He'll be playing again with his former Ravens teammate, receiver Anquan Boldin, who helped ease his transition to the NFL, and with another former Maryland standout, tight end Vernon Davis. He'll be with a team that, like the Ravens, enters every season with the expectation of winning a Super Bowl. In his visit to 49ers headquarters this past week, Smith detected the same close-knit environment he cherished with the Ravens.

"I've known the same thing for the past four years," Smith said. "It's definitely a change but sometimes change is a good thing. I've been in the same place forever — the East Coast, Maryland. I look at it as a positive. This is a place that believed in me the same way that the Ravens did when they took me in the draft."

The 49ers badly needed an injection of speed on the outside and a downfield threat for quarterback Colin Kaepernick, who struggled at times last season.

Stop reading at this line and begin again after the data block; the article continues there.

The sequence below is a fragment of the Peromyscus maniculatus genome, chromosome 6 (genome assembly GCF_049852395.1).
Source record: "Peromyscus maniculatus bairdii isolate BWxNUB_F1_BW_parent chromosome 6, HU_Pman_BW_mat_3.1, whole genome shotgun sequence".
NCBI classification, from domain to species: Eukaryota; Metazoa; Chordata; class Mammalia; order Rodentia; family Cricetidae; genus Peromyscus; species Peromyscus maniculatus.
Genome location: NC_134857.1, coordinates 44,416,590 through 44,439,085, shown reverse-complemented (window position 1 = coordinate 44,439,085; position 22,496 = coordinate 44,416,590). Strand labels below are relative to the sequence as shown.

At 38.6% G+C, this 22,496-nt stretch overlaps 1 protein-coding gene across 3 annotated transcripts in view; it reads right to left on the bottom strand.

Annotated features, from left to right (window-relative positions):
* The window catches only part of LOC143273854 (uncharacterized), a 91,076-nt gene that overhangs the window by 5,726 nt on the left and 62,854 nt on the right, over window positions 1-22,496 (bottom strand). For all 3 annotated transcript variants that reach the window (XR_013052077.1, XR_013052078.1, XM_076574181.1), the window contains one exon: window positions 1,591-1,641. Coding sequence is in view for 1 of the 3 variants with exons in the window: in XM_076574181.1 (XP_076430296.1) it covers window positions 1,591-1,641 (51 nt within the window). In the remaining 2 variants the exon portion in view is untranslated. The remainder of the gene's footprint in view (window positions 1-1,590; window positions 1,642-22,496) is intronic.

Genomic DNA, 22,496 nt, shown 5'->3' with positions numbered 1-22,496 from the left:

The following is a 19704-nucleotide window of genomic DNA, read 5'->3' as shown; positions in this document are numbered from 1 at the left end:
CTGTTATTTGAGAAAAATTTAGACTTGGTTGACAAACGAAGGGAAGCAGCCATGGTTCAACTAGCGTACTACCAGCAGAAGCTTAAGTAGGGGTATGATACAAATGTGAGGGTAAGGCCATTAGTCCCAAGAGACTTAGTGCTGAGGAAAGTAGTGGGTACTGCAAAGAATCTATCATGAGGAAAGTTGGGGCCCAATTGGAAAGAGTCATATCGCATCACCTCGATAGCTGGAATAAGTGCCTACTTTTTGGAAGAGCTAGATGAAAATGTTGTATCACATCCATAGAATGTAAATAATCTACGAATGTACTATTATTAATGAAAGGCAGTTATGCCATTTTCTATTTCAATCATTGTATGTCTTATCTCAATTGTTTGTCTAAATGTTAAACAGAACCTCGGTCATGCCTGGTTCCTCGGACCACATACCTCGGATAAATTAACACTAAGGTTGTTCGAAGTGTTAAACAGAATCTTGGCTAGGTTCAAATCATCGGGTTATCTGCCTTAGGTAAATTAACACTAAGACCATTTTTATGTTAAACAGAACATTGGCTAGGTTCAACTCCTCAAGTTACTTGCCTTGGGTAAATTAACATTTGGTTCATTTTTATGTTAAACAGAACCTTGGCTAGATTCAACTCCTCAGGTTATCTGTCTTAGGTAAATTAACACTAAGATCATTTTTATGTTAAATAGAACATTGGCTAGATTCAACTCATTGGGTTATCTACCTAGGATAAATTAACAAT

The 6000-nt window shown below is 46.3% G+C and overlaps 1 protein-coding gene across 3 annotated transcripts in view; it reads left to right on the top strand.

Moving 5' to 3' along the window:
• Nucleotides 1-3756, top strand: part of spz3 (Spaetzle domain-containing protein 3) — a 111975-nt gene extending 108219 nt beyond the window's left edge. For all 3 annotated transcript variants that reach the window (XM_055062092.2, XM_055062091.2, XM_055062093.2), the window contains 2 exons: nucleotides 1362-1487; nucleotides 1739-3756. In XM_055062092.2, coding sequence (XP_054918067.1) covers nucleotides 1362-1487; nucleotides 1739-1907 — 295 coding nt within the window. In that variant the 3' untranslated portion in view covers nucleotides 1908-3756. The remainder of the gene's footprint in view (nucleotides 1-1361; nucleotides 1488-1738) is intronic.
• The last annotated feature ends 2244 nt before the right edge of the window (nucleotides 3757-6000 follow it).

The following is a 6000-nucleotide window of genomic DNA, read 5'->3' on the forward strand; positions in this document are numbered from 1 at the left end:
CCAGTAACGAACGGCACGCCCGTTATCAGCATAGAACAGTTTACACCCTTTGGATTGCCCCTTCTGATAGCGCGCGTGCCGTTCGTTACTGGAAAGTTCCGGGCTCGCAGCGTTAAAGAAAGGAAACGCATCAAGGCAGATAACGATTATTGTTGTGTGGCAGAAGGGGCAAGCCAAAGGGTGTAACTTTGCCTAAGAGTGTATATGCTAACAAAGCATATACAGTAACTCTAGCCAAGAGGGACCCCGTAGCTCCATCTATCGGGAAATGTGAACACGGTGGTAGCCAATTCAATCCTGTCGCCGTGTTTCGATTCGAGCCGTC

"There's not one person that has a negative thing to say about Torrey Smith," 49ers general manager Trent Baalke told reporters after signing Smith. "So when you get all of that information, and you put on the film, and you see what he can do for you on game day, it makes the decision a lot easier to make."

In four seasons with the Ravens, Smith caught 213 passes for 3,591 yards and 30 touchdowns in the regular season and 20 balls for 414 yards and four scores in the postseason, playing in all 72 of the team's games during that span. He didn't rewrite the Ravens' receiving record book as he had hoped, but Smith's 16.9-yard per catch average is the best in franchise history.

When Smith was asked about his most memorable moments in Baltimore, he didn't bring up his last-second, game-winning touchdown catch against the Pittsburgh Steelers at Heinz Field, his two-touchdown performance against the New England Patriots on the same day of his younger brother's death in a motorcycle accident or even the Ravens' victory over the 49ers in Super Bowl XLVII.